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The Lorax by Dr. Seuss

Picture Book Review

About.com Rating 4.5 Star Rating


Cover art for The Lorax picture book by Dr Seuss
Random House


Since The Lorax, a picture book by Dr. Seuss, was first published in 1971, it has become a classic. For many children, the Lorax character has come to symbolize concern for the environment. However, the story has been somewhat controversial, with some adults embracing it and others seeing it as anti-capitalism propaganda. The story is more serious than most Dr. Seuss books, and the moral more direct, but his wonderful zany illustrations, use of rhyme and made-up words, and unique characters lighten the story and make it appealing to children 6 and older, although I would recommend it primarily for ages 8 to 14.

The Lorax: The Story

A little boy who wants to learn about the Lorax explains to the reader that the only way to find out about the Lorax is to go to the old Once-ler's home and give him "...fifteen cents/and a nail/and the shell of a great grandfather snail..." to tell the story. The Once-ler tells the boy it all began long ago when there was an abundance of brightly colored Truffula trees and no pollution.

The fruit of the Truffula trees fed the Brown Bar-ba-loots, little bear-like creatures, while Humming-Fish happily swam in the nearby pond. The Once-ler was very happy to find the trees, telling the boy, "All my life, I'd been searching for trees such as these." He built a workshop, chopped down one of the Truffula trees and knitted s thneed out of the tree's soft tuft. What's a thneed? It's a one-piece combination shirt, pants, socks and hat, but it also has other uses.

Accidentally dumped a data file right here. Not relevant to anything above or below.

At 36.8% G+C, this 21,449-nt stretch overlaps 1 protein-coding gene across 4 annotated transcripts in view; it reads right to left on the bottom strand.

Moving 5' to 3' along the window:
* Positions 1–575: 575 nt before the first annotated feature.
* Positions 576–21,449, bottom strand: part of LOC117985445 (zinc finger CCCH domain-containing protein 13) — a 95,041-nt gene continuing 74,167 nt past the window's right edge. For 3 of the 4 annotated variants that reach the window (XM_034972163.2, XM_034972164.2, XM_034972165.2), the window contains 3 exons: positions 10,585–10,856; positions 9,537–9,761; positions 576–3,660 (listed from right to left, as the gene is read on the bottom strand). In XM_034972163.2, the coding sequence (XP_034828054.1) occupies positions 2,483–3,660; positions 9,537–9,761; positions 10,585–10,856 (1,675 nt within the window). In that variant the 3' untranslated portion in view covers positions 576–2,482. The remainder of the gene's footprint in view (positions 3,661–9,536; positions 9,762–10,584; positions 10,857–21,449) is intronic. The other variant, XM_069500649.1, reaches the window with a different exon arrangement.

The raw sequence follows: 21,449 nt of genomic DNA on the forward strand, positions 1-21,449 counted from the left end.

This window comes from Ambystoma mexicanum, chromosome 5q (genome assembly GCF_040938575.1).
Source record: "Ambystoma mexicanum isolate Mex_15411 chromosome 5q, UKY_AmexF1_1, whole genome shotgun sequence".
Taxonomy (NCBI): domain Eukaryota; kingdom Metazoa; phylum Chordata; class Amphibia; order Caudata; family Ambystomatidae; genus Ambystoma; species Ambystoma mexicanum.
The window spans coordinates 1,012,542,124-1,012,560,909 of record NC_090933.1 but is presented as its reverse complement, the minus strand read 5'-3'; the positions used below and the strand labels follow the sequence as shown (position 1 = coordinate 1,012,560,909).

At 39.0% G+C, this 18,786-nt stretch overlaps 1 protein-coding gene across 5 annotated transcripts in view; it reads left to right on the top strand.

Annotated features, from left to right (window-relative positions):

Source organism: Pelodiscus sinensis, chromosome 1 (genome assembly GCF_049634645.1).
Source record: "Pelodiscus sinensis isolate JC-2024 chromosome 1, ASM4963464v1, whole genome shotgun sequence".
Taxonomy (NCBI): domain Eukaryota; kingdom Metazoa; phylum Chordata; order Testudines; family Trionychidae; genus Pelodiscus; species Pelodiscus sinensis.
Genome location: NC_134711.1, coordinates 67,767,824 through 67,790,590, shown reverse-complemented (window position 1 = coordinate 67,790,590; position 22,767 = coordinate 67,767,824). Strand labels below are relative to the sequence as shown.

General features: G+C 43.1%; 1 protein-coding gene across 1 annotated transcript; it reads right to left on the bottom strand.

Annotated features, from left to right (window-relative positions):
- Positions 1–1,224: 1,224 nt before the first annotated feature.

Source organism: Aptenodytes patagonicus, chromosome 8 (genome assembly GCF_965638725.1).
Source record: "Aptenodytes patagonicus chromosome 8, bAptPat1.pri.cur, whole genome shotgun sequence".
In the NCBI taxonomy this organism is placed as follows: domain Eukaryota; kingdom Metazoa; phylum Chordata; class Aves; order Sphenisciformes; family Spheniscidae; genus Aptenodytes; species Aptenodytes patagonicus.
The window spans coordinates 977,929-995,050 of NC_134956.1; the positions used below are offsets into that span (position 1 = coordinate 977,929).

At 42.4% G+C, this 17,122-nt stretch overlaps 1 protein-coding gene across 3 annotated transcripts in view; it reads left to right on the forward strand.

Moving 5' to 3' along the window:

When the Once-ler finished, who should appear but the Lorax? What's a Lorax and why was he there? Even the Once-ler wasn't sure what the Lorax was, describing him as "sort of a man...shortish..oldest...brownish" who talked in a sharp and bossy voice. As for why he was there, the Lorax made that very clear, saying, "I am the Lorax. I speak for the trees." The Lorax was very angry that the Once-ler had cut the Truffula tree down, accusing him of being greedy and saying that no one would buy the Thneed.